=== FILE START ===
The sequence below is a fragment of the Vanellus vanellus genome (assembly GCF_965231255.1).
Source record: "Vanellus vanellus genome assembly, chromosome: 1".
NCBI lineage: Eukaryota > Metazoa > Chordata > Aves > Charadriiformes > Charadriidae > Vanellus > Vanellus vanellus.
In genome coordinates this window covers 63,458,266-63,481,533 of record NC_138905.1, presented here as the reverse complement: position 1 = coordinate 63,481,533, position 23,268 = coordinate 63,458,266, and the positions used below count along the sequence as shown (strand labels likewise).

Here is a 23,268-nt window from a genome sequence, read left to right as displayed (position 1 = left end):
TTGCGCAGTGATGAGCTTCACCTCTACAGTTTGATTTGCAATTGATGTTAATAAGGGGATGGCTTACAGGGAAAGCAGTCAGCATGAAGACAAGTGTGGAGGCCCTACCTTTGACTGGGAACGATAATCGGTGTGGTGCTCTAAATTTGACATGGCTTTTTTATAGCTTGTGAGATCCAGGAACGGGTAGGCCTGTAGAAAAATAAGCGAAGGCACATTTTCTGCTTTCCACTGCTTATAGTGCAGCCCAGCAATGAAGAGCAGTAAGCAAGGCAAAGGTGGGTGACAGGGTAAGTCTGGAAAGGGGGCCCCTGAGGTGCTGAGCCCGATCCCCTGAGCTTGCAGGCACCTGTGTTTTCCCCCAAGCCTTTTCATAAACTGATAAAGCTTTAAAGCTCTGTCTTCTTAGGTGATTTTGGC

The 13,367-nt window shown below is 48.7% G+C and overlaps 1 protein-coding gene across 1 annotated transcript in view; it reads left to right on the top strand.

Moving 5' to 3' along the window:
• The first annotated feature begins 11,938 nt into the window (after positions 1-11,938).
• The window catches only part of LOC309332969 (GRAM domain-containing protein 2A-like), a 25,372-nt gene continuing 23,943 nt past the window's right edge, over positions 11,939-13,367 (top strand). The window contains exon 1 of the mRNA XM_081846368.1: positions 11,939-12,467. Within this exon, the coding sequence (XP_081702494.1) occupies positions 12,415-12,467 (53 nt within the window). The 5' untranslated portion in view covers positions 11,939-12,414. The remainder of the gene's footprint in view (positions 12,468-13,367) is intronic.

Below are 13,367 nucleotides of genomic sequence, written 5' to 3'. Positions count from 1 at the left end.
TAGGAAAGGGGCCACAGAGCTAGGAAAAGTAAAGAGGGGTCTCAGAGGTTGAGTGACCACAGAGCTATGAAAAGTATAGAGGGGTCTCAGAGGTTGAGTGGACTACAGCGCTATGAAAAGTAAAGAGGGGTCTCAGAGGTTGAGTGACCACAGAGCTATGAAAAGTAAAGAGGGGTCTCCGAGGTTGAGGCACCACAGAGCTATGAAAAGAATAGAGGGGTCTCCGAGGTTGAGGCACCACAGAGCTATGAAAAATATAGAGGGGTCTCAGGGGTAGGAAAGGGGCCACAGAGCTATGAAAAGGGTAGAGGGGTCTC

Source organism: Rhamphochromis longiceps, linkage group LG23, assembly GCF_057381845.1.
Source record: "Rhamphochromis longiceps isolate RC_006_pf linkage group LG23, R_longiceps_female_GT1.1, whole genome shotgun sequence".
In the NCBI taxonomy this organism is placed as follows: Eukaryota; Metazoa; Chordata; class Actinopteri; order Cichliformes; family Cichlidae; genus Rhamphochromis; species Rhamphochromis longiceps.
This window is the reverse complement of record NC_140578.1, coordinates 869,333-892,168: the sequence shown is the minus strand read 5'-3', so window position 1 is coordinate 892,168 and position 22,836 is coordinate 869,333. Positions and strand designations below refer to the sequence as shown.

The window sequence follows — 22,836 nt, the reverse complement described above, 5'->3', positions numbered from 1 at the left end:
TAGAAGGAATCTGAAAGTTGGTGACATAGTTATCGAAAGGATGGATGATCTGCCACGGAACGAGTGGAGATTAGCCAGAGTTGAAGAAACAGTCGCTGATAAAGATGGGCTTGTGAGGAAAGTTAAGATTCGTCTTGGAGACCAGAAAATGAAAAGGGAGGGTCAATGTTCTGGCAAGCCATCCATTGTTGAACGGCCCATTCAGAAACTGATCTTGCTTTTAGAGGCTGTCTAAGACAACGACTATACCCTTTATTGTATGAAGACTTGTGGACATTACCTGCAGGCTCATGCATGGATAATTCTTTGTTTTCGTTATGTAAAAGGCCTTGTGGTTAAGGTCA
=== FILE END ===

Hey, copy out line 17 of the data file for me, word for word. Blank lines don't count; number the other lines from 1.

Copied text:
The window sequence follows — 22,836 nt, the reverse complement described above, 5'->3', positions numbered from 1 at the left end: